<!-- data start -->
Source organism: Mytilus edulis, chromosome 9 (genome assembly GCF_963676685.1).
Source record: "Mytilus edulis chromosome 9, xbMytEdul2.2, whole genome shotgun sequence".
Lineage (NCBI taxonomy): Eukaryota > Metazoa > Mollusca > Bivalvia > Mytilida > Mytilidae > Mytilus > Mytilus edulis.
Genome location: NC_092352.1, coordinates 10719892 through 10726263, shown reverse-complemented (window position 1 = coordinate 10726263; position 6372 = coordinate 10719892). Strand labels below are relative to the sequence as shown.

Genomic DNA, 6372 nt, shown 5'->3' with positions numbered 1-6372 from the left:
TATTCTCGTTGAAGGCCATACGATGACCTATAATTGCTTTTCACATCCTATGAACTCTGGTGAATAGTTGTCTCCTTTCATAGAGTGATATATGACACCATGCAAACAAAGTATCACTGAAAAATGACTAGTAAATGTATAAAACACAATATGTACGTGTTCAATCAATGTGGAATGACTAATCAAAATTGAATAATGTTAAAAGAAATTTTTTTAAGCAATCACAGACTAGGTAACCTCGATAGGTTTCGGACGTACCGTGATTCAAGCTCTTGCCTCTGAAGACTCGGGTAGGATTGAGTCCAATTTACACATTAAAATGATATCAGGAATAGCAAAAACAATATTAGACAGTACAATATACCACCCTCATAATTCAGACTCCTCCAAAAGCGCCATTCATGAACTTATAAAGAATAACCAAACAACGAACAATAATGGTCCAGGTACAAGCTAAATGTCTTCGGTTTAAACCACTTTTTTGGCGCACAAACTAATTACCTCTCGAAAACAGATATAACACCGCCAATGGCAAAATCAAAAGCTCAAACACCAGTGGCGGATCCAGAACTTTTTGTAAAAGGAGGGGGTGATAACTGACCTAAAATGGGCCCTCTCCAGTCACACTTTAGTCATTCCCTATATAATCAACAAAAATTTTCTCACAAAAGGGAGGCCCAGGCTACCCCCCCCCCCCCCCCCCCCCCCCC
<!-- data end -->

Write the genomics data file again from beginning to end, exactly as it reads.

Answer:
Source organism: Mytilus edulis, chromosome 9 (genome assembly GCF_963676685.1).
Source record: "Mytilus edulis chromosome 9, xbMytEdul2.2, whole genome shotgun sequence".
Lineage (NCBI taxonomy): Eukaryota > Metazoa > Mollusca > Bivalvia > Mytilida > Mytilidae > Mytilus > Mytilus edulis.
Genome location: NC_092352.1, coordinates 10719892 through 10726263, shown reverse-complemented (window position 1 = coordinate 10726263; position 6372 = coordinate 10719892). Strand labels below are relative to the sequence as shown.

Genomic DNA, 6372 nt, shown 5'->3' with positions numbered 1-6372 from the left:
TATTCTCGTTGAAGGCCATACGATGACCTATAATTGCTTTTCACATCCTATGAACTCTGGTGAATAGTTGTCTCCTTTCATAGAGTGATATATGACACCATGCAAACAAAGTATCACTGAAAAATGACTAGTAAATGTATAAAACACAATATGTACGTGTTCAATCAATGTGGAATGACTAATCAAAATTGAATAATGTTAAAAGAAATTTTTTTAAGCAATCACAGACTAGGTAACCTCGATAGGTTTCGGACGTACCGTGATTCAAGCTCTTGCCTCTGAAGACTCGGGTAGGATTGAGTCCAATTTACACATTAAAATGATATCAGGAATAGCAAAAACAATATTAGACAGTACAATATACCACCCTCATAATTCAGACTCCTCCAAAAGCGCCATTCATGAACTTATAAAGAATAACCAAACAACGAACAATAATGGTCCAGGTACAAGCTAAATGTCTTCGGTTTAAACCACTTTTTTGGCGCACAAACTAATTACCTCTCGAAAACAGATATAACACCGCCAATGGCAAAATCAAAAGCTCAAACACCAGTGGCGGATCCAGAACTTTTTGTAAAAGGAGGGGGTGATAACTGACCTAAAATGGGCCCTCTCCAGTCACACTTTAGTCATTCCCTATATAATCAACAAAAATTTTCTCACAAAAGGGAGGCCCAGGCTACCCCCCCCCCCCCCCCCCCCCCCCC